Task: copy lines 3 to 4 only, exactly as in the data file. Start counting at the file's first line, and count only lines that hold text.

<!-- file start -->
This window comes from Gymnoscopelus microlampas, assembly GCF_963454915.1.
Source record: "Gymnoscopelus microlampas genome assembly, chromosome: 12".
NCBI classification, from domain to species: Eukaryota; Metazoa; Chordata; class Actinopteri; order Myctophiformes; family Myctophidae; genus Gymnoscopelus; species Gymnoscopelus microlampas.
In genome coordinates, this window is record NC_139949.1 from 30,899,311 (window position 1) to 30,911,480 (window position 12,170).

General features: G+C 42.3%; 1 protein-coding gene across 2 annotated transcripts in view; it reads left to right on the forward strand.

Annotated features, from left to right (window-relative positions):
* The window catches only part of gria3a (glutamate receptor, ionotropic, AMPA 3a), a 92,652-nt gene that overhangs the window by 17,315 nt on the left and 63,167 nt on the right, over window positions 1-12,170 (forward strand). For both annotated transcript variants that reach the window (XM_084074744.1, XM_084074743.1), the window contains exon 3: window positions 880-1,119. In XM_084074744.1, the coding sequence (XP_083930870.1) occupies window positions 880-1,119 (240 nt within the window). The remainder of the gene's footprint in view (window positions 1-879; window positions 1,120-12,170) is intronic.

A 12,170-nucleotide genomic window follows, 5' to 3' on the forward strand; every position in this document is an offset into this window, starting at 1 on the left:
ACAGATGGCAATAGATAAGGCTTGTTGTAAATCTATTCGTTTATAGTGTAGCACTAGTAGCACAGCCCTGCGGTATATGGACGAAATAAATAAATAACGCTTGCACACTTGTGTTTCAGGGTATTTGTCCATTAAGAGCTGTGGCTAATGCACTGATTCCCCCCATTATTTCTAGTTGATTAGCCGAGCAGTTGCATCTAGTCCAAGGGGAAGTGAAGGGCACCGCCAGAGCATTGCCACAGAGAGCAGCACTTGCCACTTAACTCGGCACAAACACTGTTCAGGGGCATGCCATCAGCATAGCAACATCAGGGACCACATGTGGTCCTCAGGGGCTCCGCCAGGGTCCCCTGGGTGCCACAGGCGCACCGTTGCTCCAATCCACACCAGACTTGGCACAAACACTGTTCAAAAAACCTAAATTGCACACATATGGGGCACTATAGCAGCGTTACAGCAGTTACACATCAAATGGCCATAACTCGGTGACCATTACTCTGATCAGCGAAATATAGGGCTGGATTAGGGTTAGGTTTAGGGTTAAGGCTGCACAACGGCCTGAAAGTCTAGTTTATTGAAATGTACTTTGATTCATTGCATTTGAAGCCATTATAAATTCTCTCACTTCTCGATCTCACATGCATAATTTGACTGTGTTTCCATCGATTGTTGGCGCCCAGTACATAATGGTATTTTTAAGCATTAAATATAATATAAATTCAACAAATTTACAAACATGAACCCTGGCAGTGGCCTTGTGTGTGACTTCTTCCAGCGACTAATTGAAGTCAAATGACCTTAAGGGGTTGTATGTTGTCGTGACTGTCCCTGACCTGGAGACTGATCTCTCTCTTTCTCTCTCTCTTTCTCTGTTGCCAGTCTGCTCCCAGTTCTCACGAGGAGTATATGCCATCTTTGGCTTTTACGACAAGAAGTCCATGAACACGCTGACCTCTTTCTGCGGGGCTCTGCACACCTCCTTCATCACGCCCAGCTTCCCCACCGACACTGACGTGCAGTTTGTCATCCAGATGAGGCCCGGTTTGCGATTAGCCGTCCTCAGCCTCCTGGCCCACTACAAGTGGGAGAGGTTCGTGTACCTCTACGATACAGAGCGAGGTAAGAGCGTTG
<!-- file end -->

NCBI classification, from domain to species: Eukaryota; Metazoa; Chordata; class Actinopteri; order Myctophiformes; family Myctophidae; genus Gymnoscopelus; species Gymnoscopelus microlampas.
In genome coordinates, this window is record NC_139949.1 from 30,899,311 (window position 1) to 30,911,480 (window position 12,170).